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What do beef, peanuts, chicken, chocolate chip cookie dough, alfalfa sprouts and dry spices all have in common? They’re among food products that have been recalled in recent years due to safety concerns, such as contamination with E. coli and salmonella.
There are an estimated 76 million cases of foodborne illness each year in the U.S., yet experts say the vast majority go unreported or are not traced back to the source. According to a recent analysis by the Centers for Disease Control and Prevention (CDC), norovirus and salmonella have been among the leading causes of foodborne disease outbreaks. Foodborne outbreaks of norovirus occur most often when infected food handlers don’t wash their hands thoroughly after using the toilet, the CDC says, while salmonella outbreaks occur most often after foods contaminated with animal feces are eaten raw or are insufficiently cooked.
Poultry, leafy vegetables, fruits and nuts were the food commodities associated with the largest number of illnesses, the CDC found. And according to the U.S. Department of Agriculture, frozen processed foods — such as potpies — have also been a source of foodborne illness in recent years.
While various government agencies and the food producers themselves try to ensure that the food supply is safe, some experts argue that there are so many variables in today’s global food-supply chain that consumers would be smart to take more responsibility for food safety themselves.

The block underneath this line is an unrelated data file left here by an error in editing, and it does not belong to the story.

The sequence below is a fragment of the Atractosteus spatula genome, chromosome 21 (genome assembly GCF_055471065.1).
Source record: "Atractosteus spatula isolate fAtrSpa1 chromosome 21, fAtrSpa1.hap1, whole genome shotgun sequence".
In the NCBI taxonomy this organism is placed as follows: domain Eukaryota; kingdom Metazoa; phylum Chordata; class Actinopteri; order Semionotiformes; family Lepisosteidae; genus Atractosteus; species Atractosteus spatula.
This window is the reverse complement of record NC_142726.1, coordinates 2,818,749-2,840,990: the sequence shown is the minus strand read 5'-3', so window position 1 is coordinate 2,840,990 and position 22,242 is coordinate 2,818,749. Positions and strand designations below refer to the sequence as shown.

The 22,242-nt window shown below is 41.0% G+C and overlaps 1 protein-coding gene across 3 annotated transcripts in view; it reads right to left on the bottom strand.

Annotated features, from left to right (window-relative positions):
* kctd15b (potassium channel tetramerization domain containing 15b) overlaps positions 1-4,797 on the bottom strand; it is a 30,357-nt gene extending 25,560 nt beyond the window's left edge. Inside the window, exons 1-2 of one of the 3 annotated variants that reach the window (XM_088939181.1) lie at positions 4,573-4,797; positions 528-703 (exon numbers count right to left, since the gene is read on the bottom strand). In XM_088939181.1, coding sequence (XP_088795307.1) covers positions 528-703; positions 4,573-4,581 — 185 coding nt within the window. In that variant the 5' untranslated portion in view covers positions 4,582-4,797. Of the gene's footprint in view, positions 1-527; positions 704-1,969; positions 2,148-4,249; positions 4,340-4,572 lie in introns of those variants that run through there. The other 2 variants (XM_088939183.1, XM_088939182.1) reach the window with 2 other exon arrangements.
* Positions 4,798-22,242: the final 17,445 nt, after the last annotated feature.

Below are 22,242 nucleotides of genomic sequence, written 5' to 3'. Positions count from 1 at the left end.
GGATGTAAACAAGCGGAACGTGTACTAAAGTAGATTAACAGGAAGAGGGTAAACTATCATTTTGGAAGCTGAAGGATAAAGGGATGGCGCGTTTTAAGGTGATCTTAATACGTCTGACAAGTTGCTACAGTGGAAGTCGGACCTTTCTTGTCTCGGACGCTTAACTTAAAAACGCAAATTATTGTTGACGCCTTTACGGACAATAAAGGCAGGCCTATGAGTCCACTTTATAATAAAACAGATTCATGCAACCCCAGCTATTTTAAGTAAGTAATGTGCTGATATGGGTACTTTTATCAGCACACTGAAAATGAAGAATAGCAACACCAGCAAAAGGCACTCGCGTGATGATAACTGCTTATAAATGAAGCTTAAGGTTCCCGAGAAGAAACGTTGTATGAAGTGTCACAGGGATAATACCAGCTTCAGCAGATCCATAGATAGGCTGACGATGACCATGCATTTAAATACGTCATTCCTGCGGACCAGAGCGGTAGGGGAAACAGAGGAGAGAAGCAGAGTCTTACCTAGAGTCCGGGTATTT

It’s Up to You
One thing you can do to keep you and your family safe is pay attention to food recalls. The government and food companies alert the public to problems, but many consumers do not take heed. In fact, a recent survey found that only about 60 percent of Americans have ever looked around their homes for recalled foods, and more than 10 percent said they had eaten a food they thought had been recalled. Researchers say the survey results suggest that most Americans view recalls as important, but not particularly relevant to them personally.
Food Safety Tips
You can also reduce your risk for foodborne illness by handling, preparing and storing foods properly. The USDA offers basic guidelines to keep foods safe:
For more detailed information and tips — and an up-to-the-minute list of recently recalled foods — visit the USDA Food Safety and Inspection Service Web site at www.fsis.usda.gov.
While we hope you find this website helpful, please remember that Sharp HealthCare does not control or endorse the information found on this site, nor does this website endorse the information found on www.sharp.com.
For More Information
To learn more about Sharp's nutrition services or to find a Sharp-affiliated physician, search for San Diego doctors or call 1-800-82-SHARP (1-800-827-4277), Monday through Friday, 8 am to 6 pm. To find general information about nutrition, read the Nutrition News archive.